Dave the Potter by Laban Carrick Hill
Artist, Poet, Slave

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To us
it is just dirt,
the ground we walk on...
But to Dave
it was clay,
the plain and basic stuff
upon which he formed a life
as a slave nearly 200 years ago.

Dave was an extraordinary artist, poet, and potter living in South Carolina in the 1800s. He combined his superb artistry with deeply observant poetry, carved onto his pots, transcending the limitations he faced as a slave. In this inspiring and lyrical portrayal, National Book Award nominee Laban Carrick Hill's elegantly simple text and award-winning artist Bryan Collier's resplendent, earth-toned illustrations tell Dave's story, a story rich in history, hope, and long-lasting beauty.

About Laban Carrick Hill

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Laban Carrick Hill is the author of more than thirty books, including the 2004 National Book Award Finalist Harlem Stomp!, a book he researched for nearly a decade, and America Dreaming, which examines the legacy of the 1960s. He has taught writing at Columbia University, Baruch College, and St. Michael's College and is currently teaching at the Solstice MFA in Creative Writing Program at Pine Manor College in Massachusetts. He is also the cofounder and codirector of the Writers Project of Ghana, based in the US and Ghana.Bryan Collier began painting at the age of fifteen and earned a B.F.A. with honors from the Pratt Institute in New York. He is the illustrator of over 10 picture books, including Martin's Big Words and Rosa (both Caldecott Honor and Coretta Scott King Award winners) and Barack Obama: Son of Promise, Child of Hope, a New York Times bestseller. Mr. Collier lives in Harlem, where he directs mural programs throughout the city for any child who wants to paint.
Published September 7, 2010 by Little, Brown Books for Young Readers. 40 pages
Genres: Biographies & Memoirs, History, Children's Books.

Unrated Critic Reviews for Dave the Potter

The New York Times

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As Dave wrote on a pot just before the Civil War, after five owners and almost six decades in bondage: “I wonder where is all my relation / friendship to all — and, ­every nation.” Tony Horwitz, the author of “Confederates in the Attic,” is writing a book about John Brown’s rai...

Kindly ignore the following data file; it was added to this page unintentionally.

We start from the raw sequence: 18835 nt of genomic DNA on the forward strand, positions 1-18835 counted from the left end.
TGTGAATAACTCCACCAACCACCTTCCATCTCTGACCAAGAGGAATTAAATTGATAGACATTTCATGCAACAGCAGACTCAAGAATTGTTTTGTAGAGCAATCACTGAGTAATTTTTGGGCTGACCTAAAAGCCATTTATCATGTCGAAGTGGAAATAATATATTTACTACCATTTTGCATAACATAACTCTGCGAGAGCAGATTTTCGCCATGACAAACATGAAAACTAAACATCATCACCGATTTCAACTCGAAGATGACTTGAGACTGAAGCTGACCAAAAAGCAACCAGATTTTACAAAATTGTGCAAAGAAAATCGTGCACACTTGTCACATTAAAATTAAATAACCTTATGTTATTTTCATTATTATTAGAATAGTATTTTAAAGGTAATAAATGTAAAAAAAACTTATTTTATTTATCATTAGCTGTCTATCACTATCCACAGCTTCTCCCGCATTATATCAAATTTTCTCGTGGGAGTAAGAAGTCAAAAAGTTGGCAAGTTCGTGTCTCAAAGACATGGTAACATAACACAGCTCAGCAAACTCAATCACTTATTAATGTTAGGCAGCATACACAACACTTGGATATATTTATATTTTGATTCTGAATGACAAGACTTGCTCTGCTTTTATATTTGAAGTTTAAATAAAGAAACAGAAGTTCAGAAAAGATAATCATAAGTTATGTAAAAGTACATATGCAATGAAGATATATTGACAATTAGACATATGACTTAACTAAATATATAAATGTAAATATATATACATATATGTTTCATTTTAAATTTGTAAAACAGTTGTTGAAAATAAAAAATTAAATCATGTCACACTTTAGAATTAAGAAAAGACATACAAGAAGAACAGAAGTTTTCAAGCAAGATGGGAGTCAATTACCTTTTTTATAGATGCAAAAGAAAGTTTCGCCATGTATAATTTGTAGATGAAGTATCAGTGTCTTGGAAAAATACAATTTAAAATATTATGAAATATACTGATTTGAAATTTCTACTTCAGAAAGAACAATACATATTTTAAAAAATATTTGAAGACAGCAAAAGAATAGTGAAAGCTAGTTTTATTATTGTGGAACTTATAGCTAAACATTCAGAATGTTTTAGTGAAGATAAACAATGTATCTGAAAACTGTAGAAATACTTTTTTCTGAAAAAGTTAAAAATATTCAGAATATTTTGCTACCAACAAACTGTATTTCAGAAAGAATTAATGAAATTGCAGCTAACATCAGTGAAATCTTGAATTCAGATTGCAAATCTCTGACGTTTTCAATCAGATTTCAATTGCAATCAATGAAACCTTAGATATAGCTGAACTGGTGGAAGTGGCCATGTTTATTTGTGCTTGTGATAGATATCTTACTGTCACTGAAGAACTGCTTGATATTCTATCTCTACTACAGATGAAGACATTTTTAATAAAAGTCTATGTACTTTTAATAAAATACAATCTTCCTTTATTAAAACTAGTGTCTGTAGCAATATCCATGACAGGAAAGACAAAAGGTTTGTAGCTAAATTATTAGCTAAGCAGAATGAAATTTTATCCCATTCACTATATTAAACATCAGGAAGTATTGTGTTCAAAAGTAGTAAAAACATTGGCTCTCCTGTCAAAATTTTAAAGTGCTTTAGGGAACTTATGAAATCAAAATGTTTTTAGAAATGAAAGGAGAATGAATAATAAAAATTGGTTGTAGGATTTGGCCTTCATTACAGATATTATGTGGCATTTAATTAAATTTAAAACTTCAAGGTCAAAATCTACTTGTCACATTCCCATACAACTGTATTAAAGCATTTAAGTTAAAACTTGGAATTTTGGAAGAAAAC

Nov 05 2010 | Read Full Review of Dave the Potter: Artist, Poet...

New York Journal of Books

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Before the clay is hardened, Dave uses a stick to inscribe a short poem: “I wonder where is all my relations/ Friendship to all—and every nation.” The illustration shows Dave at work, dating it as “Aug 16, 1859.”The book concludes with an endnote that includes photographs of Dave’s pots, seven sa...

Sep 07 2010 | Read Full Review of Dave the Potter: Artist, Poet...

Common Sense Media

Instead, images of shackles and chains, and of slaves picking cotton in the fields, remind the reader that Dave was a slave.

Sep 07 2010 | Read Full Review of Dave the Potter: Artist, Poet...


However, the poetry and drawings of the book deal solely with Dave's artistry and craft, and parents can decide how much they want to discuss his life as a slave.

May 07 2016 | Read Full Review of Dave the Potter: Artist, Poet...

Shelf Awareness

"If a saloon and bookstore can't make it on the Upper West Side, what better evidence do you need than that of the decline of artistic and free thought?

| Read Full Review of Dave the Potter: Artist, Poet...

Arlington Library

Dave the Potter: Artist, Poet, Slave by Laban Carrick Hill and illustrated by Bryan Collier won the Coretta Scott King Award for 2011.

Jun 17 2011 | Read Full Review of Dave the Potter: Artist, Poet...

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